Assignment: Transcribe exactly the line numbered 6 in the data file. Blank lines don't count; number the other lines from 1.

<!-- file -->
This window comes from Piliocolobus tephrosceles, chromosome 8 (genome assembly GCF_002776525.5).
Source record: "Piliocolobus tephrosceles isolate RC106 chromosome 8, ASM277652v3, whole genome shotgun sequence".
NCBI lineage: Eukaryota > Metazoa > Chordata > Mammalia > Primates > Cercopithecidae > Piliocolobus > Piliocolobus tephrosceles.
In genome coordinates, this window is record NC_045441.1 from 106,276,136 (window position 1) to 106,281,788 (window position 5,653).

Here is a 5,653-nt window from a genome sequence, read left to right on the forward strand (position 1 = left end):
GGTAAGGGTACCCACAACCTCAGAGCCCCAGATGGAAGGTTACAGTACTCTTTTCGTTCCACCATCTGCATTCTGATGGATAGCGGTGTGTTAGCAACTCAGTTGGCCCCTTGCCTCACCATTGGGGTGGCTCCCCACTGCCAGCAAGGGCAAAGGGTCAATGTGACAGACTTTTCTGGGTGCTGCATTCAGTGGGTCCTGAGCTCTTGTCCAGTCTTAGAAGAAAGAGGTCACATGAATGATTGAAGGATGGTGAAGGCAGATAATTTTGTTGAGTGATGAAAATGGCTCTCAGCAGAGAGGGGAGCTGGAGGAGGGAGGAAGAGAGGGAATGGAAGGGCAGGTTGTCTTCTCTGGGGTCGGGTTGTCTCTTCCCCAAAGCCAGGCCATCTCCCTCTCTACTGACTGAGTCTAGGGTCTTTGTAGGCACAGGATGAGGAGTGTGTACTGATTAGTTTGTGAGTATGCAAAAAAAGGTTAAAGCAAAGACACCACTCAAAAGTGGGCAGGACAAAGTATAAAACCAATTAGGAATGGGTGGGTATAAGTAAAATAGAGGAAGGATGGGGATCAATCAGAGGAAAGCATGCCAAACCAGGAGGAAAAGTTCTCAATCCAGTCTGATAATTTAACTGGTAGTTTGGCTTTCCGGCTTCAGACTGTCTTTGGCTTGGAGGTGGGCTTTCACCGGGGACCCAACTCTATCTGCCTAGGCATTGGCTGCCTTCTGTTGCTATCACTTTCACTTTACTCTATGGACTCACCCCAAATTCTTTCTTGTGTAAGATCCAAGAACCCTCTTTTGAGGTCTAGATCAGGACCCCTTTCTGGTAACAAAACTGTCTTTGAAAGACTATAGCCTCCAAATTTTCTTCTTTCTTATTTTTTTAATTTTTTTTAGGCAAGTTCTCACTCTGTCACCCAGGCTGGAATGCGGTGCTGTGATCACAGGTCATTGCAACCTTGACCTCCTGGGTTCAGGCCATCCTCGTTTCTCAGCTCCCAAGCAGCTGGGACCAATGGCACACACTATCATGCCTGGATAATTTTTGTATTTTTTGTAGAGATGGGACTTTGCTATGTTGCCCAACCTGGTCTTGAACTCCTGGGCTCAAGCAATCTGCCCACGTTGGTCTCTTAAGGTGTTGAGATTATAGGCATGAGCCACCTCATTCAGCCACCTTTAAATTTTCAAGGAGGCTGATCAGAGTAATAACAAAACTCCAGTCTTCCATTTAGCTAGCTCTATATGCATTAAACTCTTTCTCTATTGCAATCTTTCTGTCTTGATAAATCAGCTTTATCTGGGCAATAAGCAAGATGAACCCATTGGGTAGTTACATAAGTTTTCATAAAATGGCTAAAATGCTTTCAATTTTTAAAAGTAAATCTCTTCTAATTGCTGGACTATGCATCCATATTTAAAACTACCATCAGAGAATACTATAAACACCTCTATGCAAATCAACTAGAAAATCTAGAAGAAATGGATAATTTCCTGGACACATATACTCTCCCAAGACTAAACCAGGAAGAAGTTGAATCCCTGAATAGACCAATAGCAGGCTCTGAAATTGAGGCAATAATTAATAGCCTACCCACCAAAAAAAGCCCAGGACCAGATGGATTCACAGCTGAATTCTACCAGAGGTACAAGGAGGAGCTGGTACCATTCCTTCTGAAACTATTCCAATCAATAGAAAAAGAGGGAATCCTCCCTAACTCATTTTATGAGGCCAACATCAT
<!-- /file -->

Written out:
GGTAAGGGTACCCACAACCTCAGAGCCCCAGATGGAAGGTTACAGTACTCTTTTCGTTCCACCATCTGCATTCTGATGGATAGCGGTGTGTTAGCAACTCAGTTGGCCCCTTGCCTCACCATTGGGGTGGCTCCCCACTGCCAGCAAGGGCAAAGGGTCAATGTGACAGACTTTTCTGGGTGCTGCATTCAGTGGGTCCTGAGCTCTTGTCCAGTCTTAGAAGAAAGAGGTCACATGAATGATTGAAGGATGGTGAAGGCAGATAATTTTGTTGAGTGATGAAAATGGCTCTCAGCAGAGAGGGGAGCTGGAGGAGGGAGGAAGAGAGGGAATGGAAGGGCAGGTTGTCTTCTCTGGGGTCGGGTTGTCTCTTCCCCAAAGCCAGGCCATCTCCCTCTCTACTGACTGAGTCTAGGGTCTTTGTAGGCACAGGATGAGGAGTGTGTACTGATTAGTTTGTGAGTATGCAAAAAAAGGTTAAAGCAAAGACACCACTCAAAAGTGGGCAGGACAAAGTATAAAACCAATTAGGAATGGGTGGGTATAAGTAAAATAGAGGAAGGATGGGGATCAATCAGAGGAAAGCATGCCAAACCAGGAGGAAAAGTTCTCAATCCAGTCTGATAATTTAACTGGTAGTTTGGCTTTCCGGCTTCAGACTGTCTTTGGCTTGGAGGTGGGCTTTCACCGGGGACCCAACTCTATCTGCCTAGGCATTGGCTGCCTTCTGTTGCTATCACTTTCACTTTACTCTATGGACTCACCCCAAATTCTTTCTTGTGTAAGATCCAAGAACCCTCTTTTGAGGTCTAGATCAGGACCCCTTTCTGGTAACAAAACTGTCTTTGAAAGACTATAGCCTCCAAATTTTCTTCTTTCTTATTTTTTTAATTTTTTTTAGGCAAGTTCTCACTCTGTCACCCAGGCTGGAATGCGGTGCTGTGATCACAGGTCATTGCAACCTTGACCTCCTGGGTTCAGGCCATCCTCGTTTCTCAGCTCCCAAGCAGCTGGGACCAATGGCACACACTATCATGCCTGGATAATTTTTGTATTTTTTGTAGAGATGGGACTTTGCTATGTTGCCCAACCTGGTCTTGAACTCCTGGGCTCAAGCAATCTGCCCACGTTGGTCTCTTAAGGTGTTGAGATTATAGGCATGAGCCACCTCATTCAGCCACCTTTAAATTTTCAAGGAGGCTGATCAGAGTAATAACAAAACTCCAGTCTTCCATTTAGCTAGCTCTATATGCATTAAACTCTTTCTCTATTGCAATCTTTCTGTCTTGATAAATCAGCTTTATCTGGGCAATAAGCAAGATGAACCCATTGGGTAGTTACATAAGTTTTCATAAAATGGCTAAAATGCTTTCAATTTTTAAAAGTAAATCTCTTCTAATTGCTGGACTATGCATCCATATTTAAAACTACCATCAGAGAATACTATAAACACCTCTATGCAAATCAACTAGAAAATCTAGAAGAAATGGATAATTTCCTGGACACATATACTCTCCCAAGACTAAACCAGGAAGAAGTTGAATCCCTGAATAGACCAATAGCAGGCTCTGAAATTGAGGCAATAATTAATAGCCTACCCACCAAAAAAAGCCCAGGACCAGATGGATTCACAGCTGAATTCTACCAGAGGTACAAGGAGGAGCTGGTACCATTCCTTCTGAAACTATTCCAATCAATAGAAAAAGAGGGAATCCTCCCTAACTCATTTTATGAGGCCAACATCAT